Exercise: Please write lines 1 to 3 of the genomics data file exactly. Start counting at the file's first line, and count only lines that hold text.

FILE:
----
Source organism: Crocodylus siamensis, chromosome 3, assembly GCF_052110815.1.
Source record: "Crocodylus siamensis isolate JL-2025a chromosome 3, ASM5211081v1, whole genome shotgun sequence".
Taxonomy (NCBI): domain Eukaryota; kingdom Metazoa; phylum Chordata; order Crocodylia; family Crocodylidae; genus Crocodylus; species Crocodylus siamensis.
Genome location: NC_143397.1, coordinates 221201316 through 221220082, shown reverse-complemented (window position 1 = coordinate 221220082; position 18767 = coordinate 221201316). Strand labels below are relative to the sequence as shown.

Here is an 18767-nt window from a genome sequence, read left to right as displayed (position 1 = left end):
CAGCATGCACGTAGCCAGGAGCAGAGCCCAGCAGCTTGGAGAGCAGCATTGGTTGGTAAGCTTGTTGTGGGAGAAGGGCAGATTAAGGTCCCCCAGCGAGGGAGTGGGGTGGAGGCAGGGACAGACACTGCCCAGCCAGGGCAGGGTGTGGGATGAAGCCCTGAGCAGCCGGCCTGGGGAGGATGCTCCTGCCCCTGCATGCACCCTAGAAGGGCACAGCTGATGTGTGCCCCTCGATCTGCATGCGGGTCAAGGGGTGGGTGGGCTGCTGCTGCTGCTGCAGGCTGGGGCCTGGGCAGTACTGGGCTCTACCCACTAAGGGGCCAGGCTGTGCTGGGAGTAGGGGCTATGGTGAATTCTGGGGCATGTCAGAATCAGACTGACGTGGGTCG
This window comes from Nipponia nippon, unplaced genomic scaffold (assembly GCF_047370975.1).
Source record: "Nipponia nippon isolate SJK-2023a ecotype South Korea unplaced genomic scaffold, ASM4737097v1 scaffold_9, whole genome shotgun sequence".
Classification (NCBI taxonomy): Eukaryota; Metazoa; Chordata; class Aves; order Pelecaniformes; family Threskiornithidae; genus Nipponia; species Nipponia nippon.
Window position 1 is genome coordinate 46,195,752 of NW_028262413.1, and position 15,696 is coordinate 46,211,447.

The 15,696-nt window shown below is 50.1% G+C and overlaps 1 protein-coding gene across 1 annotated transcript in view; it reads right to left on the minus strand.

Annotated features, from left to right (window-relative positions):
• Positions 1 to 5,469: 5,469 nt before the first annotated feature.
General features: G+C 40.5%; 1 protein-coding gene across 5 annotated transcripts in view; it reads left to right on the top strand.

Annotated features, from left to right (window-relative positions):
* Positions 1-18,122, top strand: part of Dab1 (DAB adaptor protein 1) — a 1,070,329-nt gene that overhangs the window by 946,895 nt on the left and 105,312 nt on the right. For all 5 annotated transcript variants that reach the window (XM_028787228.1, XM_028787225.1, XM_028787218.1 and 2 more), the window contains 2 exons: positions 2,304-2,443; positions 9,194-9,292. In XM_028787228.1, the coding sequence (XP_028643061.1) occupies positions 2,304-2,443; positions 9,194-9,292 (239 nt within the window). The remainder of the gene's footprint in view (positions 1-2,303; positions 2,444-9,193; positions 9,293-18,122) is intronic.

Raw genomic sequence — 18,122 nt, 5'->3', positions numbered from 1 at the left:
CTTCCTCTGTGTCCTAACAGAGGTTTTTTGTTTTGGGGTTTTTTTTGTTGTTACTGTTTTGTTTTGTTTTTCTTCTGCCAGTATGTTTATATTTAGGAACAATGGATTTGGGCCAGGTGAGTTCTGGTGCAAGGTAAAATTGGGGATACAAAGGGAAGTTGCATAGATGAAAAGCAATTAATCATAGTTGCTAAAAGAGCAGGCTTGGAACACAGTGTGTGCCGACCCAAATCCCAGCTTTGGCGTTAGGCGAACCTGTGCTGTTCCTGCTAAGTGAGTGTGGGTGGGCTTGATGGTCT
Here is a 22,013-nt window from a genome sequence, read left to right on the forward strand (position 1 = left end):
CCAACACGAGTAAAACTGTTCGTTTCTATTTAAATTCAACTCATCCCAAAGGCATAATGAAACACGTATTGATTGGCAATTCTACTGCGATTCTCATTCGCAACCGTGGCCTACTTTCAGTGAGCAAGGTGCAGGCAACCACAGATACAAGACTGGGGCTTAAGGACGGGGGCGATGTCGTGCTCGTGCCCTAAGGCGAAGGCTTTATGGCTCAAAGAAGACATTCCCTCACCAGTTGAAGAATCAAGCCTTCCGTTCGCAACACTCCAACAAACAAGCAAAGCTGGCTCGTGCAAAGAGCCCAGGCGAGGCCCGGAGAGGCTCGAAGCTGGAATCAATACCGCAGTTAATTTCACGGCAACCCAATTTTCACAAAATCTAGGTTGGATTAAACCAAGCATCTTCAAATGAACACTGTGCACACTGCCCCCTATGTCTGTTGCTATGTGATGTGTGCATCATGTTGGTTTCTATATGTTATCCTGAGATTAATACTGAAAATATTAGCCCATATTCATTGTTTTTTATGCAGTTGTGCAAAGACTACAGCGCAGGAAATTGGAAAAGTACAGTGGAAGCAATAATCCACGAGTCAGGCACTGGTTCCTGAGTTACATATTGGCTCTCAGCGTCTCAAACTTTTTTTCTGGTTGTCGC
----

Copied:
Source organism: Crocodylus siamensis, chromosome 3, assembly GCF_052110815.1.
Source record: "Crocodylus siamensis isolate JL-2025a chromosome 3, ASM5211081v1, whole genome shotgun sequence".
Taxonomy (NCBI): domain Eukaryota; kingdom Metazoa; phylum Chordata; order Crocodylia; family Crocodylidae; genus Crocodylus; species Crocodylus siamensis.